Changing Our Surroundings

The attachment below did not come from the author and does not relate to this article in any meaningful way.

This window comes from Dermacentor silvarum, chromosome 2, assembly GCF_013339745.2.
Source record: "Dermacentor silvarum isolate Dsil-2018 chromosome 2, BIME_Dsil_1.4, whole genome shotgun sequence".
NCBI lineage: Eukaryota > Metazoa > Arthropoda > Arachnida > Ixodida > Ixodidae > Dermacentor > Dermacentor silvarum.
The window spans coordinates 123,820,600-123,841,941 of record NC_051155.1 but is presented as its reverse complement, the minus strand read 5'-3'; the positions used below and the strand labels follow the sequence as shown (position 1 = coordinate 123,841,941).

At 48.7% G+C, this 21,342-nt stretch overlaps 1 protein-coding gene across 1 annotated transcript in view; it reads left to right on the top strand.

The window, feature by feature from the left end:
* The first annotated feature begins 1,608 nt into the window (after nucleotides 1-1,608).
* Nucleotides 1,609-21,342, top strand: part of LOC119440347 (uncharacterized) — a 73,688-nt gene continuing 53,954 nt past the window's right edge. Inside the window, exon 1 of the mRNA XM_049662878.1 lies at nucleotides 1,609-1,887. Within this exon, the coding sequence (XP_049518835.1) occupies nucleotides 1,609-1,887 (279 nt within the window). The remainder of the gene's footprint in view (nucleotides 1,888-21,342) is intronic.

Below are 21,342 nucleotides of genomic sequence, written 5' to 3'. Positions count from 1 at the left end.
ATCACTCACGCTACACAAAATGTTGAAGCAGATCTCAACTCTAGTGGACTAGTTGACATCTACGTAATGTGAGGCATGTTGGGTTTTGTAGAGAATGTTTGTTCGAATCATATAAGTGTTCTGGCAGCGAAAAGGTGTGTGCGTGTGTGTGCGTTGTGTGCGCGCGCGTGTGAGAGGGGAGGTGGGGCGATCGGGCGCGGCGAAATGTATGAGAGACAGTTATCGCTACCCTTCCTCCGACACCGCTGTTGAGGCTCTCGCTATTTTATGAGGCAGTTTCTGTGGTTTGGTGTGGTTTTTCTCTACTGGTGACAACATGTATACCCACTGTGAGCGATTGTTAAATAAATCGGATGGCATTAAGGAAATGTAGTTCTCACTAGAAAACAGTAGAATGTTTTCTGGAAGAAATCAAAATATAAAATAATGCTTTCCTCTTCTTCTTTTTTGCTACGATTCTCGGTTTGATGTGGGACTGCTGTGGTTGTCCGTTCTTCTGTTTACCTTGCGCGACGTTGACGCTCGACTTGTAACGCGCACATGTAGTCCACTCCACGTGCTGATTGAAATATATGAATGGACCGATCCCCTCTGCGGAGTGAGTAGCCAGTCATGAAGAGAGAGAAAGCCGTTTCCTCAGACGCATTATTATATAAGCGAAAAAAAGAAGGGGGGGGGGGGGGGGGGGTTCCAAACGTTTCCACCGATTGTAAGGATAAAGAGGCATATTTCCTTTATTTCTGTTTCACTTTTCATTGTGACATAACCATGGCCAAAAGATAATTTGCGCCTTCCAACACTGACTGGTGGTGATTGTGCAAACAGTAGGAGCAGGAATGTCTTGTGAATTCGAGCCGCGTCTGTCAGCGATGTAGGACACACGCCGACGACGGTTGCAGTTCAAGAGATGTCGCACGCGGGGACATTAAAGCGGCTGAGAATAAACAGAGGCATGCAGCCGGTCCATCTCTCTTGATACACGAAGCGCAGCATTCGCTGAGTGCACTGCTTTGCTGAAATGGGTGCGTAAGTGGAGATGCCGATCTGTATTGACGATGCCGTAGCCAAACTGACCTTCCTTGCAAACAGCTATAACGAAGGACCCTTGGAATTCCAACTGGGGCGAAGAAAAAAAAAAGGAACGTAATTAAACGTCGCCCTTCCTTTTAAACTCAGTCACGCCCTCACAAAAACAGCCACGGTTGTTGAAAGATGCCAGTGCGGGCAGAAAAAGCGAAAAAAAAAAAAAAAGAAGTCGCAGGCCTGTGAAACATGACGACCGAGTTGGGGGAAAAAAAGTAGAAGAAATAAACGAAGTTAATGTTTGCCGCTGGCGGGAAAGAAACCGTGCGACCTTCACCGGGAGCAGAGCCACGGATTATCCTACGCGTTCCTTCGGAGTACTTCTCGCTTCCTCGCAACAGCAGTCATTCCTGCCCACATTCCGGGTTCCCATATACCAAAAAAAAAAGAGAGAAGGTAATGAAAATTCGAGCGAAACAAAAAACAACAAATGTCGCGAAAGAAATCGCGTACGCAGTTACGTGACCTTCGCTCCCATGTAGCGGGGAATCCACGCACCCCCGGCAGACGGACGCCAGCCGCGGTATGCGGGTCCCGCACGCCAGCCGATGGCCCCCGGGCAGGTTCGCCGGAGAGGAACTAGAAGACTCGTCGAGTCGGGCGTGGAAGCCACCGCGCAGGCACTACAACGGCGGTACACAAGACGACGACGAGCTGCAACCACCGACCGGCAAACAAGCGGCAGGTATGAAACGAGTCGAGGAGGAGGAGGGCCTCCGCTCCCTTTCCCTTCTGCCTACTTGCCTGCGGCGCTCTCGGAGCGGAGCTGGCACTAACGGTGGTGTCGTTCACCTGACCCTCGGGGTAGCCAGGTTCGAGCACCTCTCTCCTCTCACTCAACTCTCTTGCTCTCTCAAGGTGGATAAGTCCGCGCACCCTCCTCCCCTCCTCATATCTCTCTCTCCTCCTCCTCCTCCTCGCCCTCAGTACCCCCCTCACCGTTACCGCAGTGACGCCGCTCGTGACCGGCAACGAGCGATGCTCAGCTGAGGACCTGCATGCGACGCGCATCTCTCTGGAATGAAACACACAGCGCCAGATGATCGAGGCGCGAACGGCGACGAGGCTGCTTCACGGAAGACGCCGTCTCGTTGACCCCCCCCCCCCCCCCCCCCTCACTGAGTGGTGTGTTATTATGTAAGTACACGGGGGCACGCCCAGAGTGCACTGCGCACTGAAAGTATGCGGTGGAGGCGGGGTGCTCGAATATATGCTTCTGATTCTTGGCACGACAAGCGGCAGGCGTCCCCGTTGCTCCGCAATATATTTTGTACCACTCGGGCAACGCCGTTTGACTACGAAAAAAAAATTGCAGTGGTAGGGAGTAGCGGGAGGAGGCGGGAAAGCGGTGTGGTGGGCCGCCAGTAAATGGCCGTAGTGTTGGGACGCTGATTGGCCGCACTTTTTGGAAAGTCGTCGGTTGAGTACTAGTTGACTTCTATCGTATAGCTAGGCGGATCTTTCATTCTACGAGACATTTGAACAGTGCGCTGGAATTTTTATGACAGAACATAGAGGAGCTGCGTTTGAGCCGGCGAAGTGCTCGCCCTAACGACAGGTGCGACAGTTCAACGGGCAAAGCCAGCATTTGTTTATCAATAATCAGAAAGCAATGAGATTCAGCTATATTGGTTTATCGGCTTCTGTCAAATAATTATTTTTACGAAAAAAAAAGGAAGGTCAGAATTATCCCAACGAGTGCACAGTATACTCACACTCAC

I would like to think that the neighborhood I live in is what most realtors refer to as, “transitional”. The area I now refer to as home is Tampa Heights, one of the oldest neighborhoods in the city. Over the years as the real estate market boomed, the neighborhood saw some rise to prominence and development. With the purported Riverwalk development project, which is now in the dumps, and possibly infinitely on hold due to the recession, not much seems to be happening. The neighborhood is still filled with sections of urban blight. Burgeoning businesses are having a tough time hanging on, vast expanses of concrete yards where auto repair shops, and other industry occupied, now lay in waste, and provide cover for vagrancy/illicit traffic. This is the way it is, but it doesn’t have to stay this way. With relatively little money, many of these blighted areas can be converted into green spaces. Areas which were once parking lots, can be converted back into orange groves, urban gardens and parks. Instead of dropping all of this money on new development, it can be spent on changing the purpose of areas currently unoccupied for half the cost, while creating jobs and revenue. I think this economy is going to challenge us, it will challenge us to be innovative once again as American’s, it will give us the hunger that we once had, but have now lost due to our level of comfortability we have gained from being “on top” for all these years. There are plenty of jobs to create, we just have to be willing to do the work again.

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